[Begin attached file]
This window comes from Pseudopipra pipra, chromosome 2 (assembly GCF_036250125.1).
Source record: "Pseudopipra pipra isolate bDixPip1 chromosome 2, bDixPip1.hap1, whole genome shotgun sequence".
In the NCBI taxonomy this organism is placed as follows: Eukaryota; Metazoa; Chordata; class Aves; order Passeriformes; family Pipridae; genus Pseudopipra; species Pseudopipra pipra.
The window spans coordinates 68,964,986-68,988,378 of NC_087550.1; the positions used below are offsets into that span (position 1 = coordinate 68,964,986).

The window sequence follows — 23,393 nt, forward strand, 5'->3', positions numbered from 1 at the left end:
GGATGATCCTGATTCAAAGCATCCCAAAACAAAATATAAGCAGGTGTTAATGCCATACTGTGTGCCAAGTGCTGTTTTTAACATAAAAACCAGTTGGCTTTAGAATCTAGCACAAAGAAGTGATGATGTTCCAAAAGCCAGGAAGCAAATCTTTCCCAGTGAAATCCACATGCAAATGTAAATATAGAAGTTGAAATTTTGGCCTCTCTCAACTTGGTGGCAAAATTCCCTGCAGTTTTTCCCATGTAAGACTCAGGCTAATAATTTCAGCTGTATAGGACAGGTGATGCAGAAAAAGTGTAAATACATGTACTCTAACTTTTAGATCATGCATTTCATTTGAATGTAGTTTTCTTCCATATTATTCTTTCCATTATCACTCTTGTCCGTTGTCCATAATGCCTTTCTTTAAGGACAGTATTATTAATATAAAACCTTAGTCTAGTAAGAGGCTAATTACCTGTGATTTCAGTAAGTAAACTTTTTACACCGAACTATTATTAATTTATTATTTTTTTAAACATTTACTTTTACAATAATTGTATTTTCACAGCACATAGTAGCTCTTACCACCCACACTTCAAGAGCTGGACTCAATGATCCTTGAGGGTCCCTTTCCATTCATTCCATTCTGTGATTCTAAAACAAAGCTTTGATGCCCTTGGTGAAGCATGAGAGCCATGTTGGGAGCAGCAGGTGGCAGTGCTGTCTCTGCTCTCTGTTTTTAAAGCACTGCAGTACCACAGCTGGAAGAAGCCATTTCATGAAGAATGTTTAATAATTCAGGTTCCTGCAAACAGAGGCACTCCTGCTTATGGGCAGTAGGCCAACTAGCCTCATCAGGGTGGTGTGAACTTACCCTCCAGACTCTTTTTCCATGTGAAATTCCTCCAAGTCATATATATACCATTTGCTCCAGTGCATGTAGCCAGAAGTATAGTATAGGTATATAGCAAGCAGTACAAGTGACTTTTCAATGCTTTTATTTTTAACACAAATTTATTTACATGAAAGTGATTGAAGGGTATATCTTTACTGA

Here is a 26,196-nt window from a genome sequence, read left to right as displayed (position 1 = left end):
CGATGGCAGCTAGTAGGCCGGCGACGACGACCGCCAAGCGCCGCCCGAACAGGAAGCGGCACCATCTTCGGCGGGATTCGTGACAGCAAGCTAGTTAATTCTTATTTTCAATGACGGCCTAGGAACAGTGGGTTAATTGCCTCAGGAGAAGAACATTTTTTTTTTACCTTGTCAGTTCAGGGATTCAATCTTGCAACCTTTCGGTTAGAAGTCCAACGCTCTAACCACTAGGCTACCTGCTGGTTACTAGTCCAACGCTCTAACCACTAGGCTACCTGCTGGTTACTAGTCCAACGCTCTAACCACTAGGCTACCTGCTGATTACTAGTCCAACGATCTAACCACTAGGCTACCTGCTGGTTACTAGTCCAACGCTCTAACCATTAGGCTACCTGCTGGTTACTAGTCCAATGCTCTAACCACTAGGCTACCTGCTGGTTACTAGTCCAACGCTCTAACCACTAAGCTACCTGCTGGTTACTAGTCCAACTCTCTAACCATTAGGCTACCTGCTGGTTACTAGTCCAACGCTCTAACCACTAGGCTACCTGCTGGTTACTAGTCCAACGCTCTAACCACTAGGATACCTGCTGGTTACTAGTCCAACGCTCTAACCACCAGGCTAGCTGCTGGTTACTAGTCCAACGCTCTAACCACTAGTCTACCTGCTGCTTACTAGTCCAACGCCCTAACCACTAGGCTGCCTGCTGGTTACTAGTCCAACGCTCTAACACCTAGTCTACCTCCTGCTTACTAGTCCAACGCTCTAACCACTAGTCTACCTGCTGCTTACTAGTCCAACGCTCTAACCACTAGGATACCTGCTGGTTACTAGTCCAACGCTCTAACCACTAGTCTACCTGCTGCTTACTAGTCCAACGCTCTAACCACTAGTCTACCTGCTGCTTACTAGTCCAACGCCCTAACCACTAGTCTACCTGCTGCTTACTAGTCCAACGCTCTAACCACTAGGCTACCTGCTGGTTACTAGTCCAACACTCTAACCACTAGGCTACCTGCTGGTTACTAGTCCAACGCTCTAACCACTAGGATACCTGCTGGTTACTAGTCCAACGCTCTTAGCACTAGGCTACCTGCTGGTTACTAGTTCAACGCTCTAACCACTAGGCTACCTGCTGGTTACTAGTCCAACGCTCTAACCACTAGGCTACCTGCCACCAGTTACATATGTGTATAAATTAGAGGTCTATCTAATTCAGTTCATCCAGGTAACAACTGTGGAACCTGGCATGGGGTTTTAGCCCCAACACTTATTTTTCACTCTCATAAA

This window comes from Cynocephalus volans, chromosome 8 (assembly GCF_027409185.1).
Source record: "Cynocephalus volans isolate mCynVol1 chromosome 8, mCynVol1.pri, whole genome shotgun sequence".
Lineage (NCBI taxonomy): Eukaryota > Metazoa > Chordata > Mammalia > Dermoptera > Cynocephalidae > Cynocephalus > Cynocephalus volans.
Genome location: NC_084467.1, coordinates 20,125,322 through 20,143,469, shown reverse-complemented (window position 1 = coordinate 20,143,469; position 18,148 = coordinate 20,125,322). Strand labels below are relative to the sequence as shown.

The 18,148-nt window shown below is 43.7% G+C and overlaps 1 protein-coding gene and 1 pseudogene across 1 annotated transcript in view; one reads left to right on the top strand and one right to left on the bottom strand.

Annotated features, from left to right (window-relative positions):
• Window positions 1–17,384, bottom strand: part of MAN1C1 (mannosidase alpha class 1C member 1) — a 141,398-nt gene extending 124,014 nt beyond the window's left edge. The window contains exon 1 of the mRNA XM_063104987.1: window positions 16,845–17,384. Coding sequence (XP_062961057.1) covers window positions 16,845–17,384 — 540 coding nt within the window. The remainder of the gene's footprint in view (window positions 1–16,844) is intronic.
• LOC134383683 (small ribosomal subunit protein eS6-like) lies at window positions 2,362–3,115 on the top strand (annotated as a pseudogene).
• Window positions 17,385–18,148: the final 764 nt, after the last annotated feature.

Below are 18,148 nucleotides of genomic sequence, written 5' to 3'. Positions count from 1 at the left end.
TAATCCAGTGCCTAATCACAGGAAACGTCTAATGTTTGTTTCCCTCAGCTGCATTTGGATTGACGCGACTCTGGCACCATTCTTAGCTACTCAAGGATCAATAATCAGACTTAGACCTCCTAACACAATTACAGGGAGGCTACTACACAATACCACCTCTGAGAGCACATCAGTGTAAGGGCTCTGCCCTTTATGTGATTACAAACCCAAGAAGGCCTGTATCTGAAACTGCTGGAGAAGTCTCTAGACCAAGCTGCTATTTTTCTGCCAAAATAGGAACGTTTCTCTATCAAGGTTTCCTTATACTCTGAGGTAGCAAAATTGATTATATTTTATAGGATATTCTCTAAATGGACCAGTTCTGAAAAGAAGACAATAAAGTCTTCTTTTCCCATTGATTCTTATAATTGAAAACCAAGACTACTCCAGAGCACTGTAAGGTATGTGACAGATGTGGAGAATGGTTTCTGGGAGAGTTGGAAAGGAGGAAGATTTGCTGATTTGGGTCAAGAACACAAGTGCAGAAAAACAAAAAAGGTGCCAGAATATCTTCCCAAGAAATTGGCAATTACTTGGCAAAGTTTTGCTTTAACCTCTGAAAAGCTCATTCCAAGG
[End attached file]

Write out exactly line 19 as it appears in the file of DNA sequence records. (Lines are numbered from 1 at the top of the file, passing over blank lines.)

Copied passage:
TAATCCAGTGCCTAATCACAGGAAACGTCTAATGTTTGTTTCCCTCAGCTGCATTTGGATTGACGCGACTCTGGCACCATTCTTAGCTACTCAAGGATCAATAATCAGACTTAGACCTCCTAACACAATTACAGGGAGGCTACTACACAATACCACCTCTGAGAGCACATCAGTGTAAGGGCTCTGCCCTTTATGTGATTACAAACCCAAGAAGGCCTGTATCTGAAACTGCTGGAGAAGTCTCTAGACCAAGCTGCTATTTTTCTGCCAAAATAGGAACGTTTCTCTATCAAGGTTTCCTTATACTCTGAGGTAGCAAAATTGATTATATTTTATAGGATATTCTCTAAATGGACCAGTTCTGAAAAGAAGACAATAAAGTCTTCTTTTCCCATTGATTCTTATAATTGAAAACCAAGACTACTCCAGAGCACTGTAAGGTATGTGACAGATGTGGAGAATGGTTTCTGGGAGAGTTGGAAAGGAGGAAGATTTGCTGATTTGGGTCAAGAACACAAGTGCAGAAAAACAAAAAAGGTGCCAGAATATCTTCCCAAGAAATTGGCAATTACTTGGCAAAGTTTTGCTTTAACCTCTGAAAAGCTCATTCCAAGG